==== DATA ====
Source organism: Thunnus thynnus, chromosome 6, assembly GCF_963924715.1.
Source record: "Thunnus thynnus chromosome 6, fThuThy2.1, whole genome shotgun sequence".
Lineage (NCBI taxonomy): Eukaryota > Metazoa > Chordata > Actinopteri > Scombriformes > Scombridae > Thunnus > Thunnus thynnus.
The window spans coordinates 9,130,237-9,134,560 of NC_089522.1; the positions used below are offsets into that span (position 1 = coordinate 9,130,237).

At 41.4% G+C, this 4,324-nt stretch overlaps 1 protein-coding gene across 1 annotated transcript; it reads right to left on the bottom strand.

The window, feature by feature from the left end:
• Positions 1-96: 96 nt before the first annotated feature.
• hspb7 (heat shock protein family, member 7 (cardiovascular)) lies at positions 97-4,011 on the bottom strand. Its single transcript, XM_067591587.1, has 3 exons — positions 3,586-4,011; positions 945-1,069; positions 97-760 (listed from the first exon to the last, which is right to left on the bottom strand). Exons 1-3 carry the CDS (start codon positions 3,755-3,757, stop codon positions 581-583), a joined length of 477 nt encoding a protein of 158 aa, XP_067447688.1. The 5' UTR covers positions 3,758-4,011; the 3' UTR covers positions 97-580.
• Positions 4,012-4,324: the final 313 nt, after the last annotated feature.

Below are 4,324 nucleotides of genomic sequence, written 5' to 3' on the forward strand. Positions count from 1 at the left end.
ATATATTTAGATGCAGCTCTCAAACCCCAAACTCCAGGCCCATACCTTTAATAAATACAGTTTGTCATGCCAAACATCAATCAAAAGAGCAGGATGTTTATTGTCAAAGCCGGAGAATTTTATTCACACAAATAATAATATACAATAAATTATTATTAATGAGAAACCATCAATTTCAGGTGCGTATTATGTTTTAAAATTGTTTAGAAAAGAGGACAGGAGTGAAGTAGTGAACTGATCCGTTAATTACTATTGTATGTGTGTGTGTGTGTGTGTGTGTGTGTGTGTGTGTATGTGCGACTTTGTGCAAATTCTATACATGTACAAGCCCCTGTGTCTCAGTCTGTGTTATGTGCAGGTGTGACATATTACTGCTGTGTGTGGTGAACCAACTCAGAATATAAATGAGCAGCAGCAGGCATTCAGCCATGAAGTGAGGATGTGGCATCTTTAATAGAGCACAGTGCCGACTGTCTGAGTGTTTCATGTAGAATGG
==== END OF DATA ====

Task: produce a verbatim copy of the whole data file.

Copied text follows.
Source organism: Thunnus thynnus, chromosome 6, assembly GCF_963924715.1.
Source record: "Thunnus thynnus chromosome 6, fThuThy2.1, whole genome shotgun sequence".
Lineage (NCBI taxonomy): Eukaryota > Metazoa > Chordata > Actinopteri > Scombriformes > Scombridae > Thunnus > Thunnus thynnus.
The window spans coordinates 9,130,237-9,134,560 of NC_089522.1; the positions used below are offsets into that span (position 1 = coordinate 9,130,237).

At 41.4% G+C, this 4,324-nt stretch overlaps 1 protein-coding gene across 1 annotated transcript; it reads right to left on the bottom strand.

The window, feature by feature from the left end:
• Positions 1-96: 96 nt before the first annotated feature.
• hspb7 (heat shock protein family, member 7 (cardiovascular)) lies at positions 97-4,011 on the bottom strand. Its single transcript, XM_067591587.1, has 3 exons — positions 3,586-4,011; positions 945-1,069; positions 97-760 (listed from the first exon to the last, which is right to left on the bottom strand). Exons 1-3 carry the CDS (start codon positions 3,755-3,757, stop codon positions 581-583), a joined length of 477 nt encoding a protein of 158 aa, XP_067447688.1. The 5' UTR covers positions 3,758-4,011; the 3' UTR covers positions 97-580.
• Positions 4,012-4,324: the final 313 nt, after the last annotated feature.

Below are 4,324 nucleotides of genomic sequence, written 5' to 3' on the forward strand. Positions count from 1 at the left end.
ATATATTTAGATGCAGCTCTCAAACCCCAAACTCCAGGCCCATACCTTTAATAAATACAGTTTGTCATGCCAAACATCAATCAAAAGAGCAGGATGTTTATTGTCAAAGCCGGAGAATTTTATTCACACAAATAATAATATACAATAAATTATTATTAATGAGAAACCATCAATTTCAGGTGCGTATTATGTTTTAAAATTGTTTAGAAAAGAGGACAGGAGTGAAGTAGTGAACTGATCCGTTAATTACTATTGTATGTGTGTGTGTGTGTGTGTGTGTGTGTGTGTGTGTATGTGCGACTTTGTGCAAATTCTATACATGTACAAGCCCCTGTGTCTCAGTCTGTGTTATGTGCAGGTGTGACATATTACTGCTGTGTGTGGTGAACCAACTCAGAATATAAATGAGCAGCAGCAGGCATTCAGCCATGAAGTGAGGATGTGGCATCTTTAATAGAGCACAGTGCCGACTGTCTGAGTGTTTCATGTAGAATGG